Abstract: A primary action of vitamin D is regulation of gene transcription. Many cell types possess genes that make antimicrobial peptides (AMPS) (endogenous antibiotics), recently discovered to be regulated by vitamin D. Two examples are cathelicidin and beta defensins, both bioactive against many different bacteria, fungi, mycobacteria, parasites and viruses. The signal transduction pathway is triggered by sensing microorganisms via cell surface receptors, causing intracellular production of calcitriol (1,25(OH)2D) and vitamin D receptors, leading to upregulation of AMP production. Serum 25(OH)D concentrations required to sustain adequate AMP production to eradicate infections are unknown. Vitamin D3 is photosynthesized in skin in amounts ranging from 10,000 (250 mcg) to 25,000 (625 mcg) International Units (IU) from 7-dehydrocholesterol after whole-body exposure to one minimal erythemal dose (MED) of ultraviolet B (UVB) radiation, and is impacted by many factors including geographic localities, seasonal changes and skin pigmentation. We and others have reported extended daily oral dosing with these amounts of vitamin D3 safe. We routinely observe serum 25(OH)D concentrations below 20ng/ml on new admissions, which have been reported insufficient to sustain AMP production. In contrast serum 25(OH)D concentrations above 100ng/ml have been reported after serial UVB treatments for psoriasis. Little vitamin D naturally occurs in food, and insufficient sun exposure may be causing worldwide deficiency. We review evidence suggesting that higher daily intakes of vitamin D3 than the currently recommended 600 (15 mcg) IU/day may be necessary to sustain AMP production in the face of an overwhelming infection, particularly in non-Hispanic blacks, a high risk population suffering the worst outcomes from COVID-19. We propose that increased vitamin D supplementation could provide a safe and cost-effective way to protect all populations from infections, in particular those from pandemic COVID-19.
REVIEW | doi:10.20944/preprints202005.0166.v1
Subject: Medicine And Pharmacology, Dietetics And Nutrition Keywords: BMI; COVID-19; obesity; overweight; nutrition
Online: 10 May 2020 (14:37:36 CEST)
On March 11, 2020, coronavirus disease 2019 (COVID-19) was declared a pandemic by the World Health Organization (WHO). This review focuses on where the body mass index (BMI) value can be used as a tool to evaluate the risk of development and/or aggravation of this disease. Databases were used to search studies published up to April 18, 2020. In total, 4285 articles and other scientific literature were found, and twelve articles were included in this systematic review. The mean BMI value of severe COVID-19 patients ranged from 24.5 to 33.4 kg/m2, versus 22.0 to 24.3 kg/m2 for non-severe patients Articles using the terms obesity or overweight, without indicating the BMI value, in these patients were common, but this is not useful as the nutritional status, when not defined by this index, is confusing due to the classification being different in the West compared to among,, Asian and Korean criteria-based adults. Furthermore, the use of BMI is important during this pandemic, as it should be applied to nutritional support therapy during hospitalization of infected patients, as well as being considered in the home confinement population.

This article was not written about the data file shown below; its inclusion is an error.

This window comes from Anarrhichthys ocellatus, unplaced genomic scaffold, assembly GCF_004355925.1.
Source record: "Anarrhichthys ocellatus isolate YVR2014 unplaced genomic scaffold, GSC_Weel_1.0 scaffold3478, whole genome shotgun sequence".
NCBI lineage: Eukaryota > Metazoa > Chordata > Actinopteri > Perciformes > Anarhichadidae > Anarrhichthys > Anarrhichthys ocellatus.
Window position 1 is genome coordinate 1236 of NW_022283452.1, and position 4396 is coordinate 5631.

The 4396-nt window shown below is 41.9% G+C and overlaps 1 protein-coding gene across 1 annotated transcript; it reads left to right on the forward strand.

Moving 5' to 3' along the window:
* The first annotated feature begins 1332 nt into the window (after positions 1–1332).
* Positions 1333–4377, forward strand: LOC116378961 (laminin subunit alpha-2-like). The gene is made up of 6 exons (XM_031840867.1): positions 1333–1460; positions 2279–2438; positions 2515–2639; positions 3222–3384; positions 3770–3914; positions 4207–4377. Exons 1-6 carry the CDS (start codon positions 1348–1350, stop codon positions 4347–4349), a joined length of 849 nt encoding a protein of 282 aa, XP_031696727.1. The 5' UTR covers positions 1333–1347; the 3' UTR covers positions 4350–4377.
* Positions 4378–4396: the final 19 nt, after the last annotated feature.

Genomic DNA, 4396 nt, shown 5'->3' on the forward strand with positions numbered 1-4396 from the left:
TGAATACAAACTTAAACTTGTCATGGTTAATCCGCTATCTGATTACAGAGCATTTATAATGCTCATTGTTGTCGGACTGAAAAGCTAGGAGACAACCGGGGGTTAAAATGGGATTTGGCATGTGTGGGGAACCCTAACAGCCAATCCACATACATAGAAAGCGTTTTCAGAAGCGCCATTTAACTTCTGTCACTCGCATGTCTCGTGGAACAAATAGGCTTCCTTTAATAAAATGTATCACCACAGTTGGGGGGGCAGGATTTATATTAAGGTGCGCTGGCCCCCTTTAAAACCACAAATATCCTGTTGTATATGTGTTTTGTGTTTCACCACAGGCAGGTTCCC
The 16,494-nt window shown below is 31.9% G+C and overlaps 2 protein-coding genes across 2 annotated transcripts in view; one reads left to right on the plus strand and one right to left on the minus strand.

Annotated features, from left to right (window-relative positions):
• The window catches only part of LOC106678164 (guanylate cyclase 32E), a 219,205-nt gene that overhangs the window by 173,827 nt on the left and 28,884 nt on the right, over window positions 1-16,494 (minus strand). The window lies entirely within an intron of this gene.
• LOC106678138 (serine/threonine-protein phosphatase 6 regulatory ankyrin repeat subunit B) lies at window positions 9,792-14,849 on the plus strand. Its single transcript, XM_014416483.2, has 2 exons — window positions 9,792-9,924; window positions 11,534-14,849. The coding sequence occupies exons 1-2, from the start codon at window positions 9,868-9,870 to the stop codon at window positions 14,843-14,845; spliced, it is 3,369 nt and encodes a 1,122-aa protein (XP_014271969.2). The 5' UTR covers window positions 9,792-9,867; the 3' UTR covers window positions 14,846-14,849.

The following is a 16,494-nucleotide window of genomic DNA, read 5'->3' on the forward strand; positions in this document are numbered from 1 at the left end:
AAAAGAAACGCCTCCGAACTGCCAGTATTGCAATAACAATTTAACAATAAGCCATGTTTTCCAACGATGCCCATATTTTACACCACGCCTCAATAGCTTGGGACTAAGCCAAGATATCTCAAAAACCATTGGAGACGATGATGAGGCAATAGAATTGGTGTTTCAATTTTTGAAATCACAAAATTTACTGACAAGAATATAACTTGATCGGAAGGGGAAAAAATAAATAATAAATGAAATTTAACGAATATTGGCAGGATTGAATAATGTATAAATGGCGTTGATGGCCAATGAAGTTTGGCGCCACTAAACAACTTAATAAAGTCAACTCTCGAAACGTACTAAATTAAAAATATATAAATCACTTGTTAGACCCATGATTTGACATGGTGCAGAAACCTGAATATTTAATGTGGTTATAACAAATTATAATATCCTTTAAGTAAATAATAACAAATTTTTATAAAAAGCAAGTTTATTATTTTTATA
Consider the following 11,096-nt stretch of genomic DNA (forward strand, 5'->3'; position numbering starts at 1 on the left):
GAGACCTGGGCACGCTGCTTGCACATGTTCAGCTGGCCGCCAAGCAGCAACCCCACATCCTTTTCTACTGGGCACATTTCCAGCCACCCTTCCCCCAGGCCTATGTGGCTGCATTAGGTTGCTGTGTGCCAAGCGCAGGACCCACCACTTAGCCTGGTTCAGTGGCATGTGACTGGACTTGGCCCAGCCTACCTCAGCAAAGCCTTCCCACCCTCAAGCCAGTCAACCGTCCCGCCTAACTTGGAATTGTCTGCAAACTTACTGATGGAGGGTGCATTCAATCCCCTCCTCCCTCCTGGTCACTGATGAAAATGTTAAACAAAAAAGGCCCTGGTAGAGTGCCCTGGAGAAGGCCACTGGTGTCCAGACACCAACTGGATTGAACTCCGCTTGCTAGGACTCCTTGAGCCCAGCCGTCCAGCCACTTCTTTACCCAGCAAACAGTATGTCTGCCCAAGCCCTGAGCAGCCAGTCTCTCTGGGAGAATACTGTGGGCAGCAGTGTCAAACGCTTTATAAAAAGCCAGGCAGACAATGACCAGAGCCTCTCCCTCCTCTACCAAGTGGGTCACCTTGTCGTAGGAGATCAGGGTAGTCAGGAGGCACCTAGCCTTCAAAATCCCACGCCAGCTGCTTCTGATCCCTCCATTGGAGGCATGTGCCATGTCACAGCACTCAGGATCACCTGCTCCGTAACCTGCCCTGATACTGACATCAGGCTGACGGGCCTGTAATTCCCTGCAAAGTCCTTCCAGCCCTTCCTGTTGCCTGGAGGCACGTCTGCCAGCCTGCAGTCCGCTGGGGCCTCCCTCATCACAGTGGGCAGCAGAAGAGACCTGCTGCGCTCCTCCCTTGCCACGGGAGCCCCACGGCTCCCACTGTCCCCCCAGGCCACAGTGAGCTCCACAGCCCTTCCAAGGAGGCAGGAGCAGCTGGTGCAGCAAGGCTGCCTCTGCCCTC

ARTICLE | doi:10.20944/preprints202004.0442.v1
Subject: Medicine And Pharmacology, Dietetics And Nutrition Keywords: nutrition status; muscle strength; diabetes; handgrip; insulin resistance; functional tests
Online: 24 April 2020 (13:52:32 CEST)
Background and Aims: We aimed to investigate cross-sectional relationships of relative handgrip strength (RHGS) with presence of diabetes and hypertension in a community setting. Methods and Results: Between 2016 and 2018, we enrolled 601 consecutive women with an average age of 70.7 ± 6.9 years (mean ± SD). Nutritional status was evaluated by the Mini Nutritional Assessment (MNA) score. Muscular strength and level of fitness were assessed by handgrip strength (HGS) and other standardized physical functional tests. The majority of participants were overweight or obese (80% with BMI > 25). Prevalence of diabetes and hypertension was 13 and 60%, respectively. Participants in the lowest quartile of HGS adjusted for BMI (RHGS) had significantly higher prevalence of diabetes and hypertension compared with those in the lower quartile (20.7 vs. 5.3% and 49.3 vs. 39.3%, respectively, p < 0.01 for both), whereas differences in nutritional status were not observed. Likelihood of having diabetes was significantly reduced in women with higher RHGS values (OR 0.77; 0.59–0.86 CI95%; p=0.002), independently of age, abdominal adiposity and presence of hypertension. RHGS was positively correlated with most of the physical functional tests performed. Conclusion: RHGS is an easy-to-obtain and inexpensive measure of muscular strength, independently associated with presence of diabetes in overweight elderly women. Prospective studies are required to assess its predictive value in individuals at risk of new onset or progression of diabetes.